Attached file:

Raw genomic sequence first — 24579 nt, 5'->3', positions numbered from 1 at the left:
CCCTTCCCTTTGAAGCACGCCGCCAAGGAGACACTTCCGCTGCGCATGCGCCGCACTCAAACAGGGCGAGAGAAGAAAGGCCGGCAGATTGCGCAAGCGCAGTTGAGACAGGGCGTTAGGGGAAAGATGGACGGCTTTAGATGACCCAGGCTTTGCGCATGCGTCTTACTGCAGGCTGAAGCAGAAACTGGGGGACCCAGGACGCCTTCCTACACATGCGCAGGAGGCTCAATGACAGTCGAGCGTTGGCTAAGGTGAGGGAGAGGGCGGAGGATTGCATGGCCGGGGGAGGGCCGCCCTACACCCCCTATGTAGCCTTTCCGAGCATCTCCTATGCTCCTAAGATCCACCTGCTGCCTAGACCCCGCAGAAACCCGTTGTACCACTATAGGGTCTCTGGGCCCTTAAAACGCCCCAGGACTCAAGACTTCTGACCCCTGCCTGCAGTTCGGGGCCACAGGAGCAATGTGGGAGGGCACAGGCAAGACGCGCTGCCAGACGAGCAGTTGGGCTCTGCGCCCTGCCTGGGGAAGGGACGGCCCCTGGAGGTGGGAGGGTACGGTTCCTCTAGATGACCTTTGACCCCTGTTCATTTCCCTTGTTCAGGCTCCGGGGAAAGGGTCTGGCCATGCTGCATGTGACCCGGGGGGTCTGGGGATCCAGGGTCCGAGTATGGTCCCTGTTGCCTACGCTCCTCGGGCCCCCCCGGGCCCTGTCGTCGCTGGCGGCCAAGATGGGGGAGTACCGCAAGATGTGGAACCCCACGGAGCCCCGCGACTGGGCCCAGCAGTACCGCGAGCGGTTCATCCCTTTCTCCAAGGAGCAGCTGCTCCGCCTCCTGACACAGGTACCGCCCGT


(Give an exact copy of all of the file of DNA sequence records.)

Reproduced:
Raw genomic sequence first — 24579 nt, 5'->3', positions numbered from 1 at the left:
CCCTTCCCTTTGAAGCACGCCGCCAAGGAGACACTTCCGCTGCGCATGCGCCGCACTCAAACAGGGCGAGAGAAGAAAGGCCGGCAGATTGCGCAAGCGCAGTTGAGACAGGGCGTTAGGGGAAAGATGGACGGCTTTAGATGACCCAGGCTTTGCGCATGCGTCTTACTGCAGGCTGAAGCAGAAACTGGGGGACCCAGGACGCCTTCCTACACATGCGCAGGAGGCTCAATGACAGTCGAGCGTTGGCTAAGGTGAGGGAGAGGGCGGAGGATTGCATGGCCGGGGGAGGGCCGCCCTACACCCCCTATGTAGCCTTTCCGAGCATCTCCTATGCTCCTAAGATCCACCTGCTGCCTAGACCCCGCAGAAACCCGTTGTACCACTATAGGGTCTCTGGGCCCTTAAAACGCCCCAGGACTCAAGACTTCTGACCCCTGCCTGCAGTTCGGGGCCACAGGAGCAATGTGGGAGGGCACAGGCAAGACGCGCTGCCAGACGAGCAGTTGGGCTCTGCGCCCTGCCTGGGGAAGGGACGGCCCCTGGAGGTGGGAGGGTACGGTTCCTCTAGATGACCTTTGACCCCTGTTCATTTCCCTTGTTCAGGCTCCGGGGAAAGGGTCTGGCCATGCTGCATGTGACCCGGGGGGTCTGGGGATCCAGGGTCCGAGTATGGTCCCTGTTGCCTACGCTCCTCGGGCCCCCCCGGGCCCTGTCGTCGCTGGCGGCCAAGATGGGGGAGTACCGCAAGATGTGGAACCCCACGGAGCCCCGCGACTGGGCCCAGCAGTACCGCGAGCGGTTCATCCCTTTCTCCAAGGAGCAGCTGCTCCGCCTCCTGACACAGGTACCGCCCGT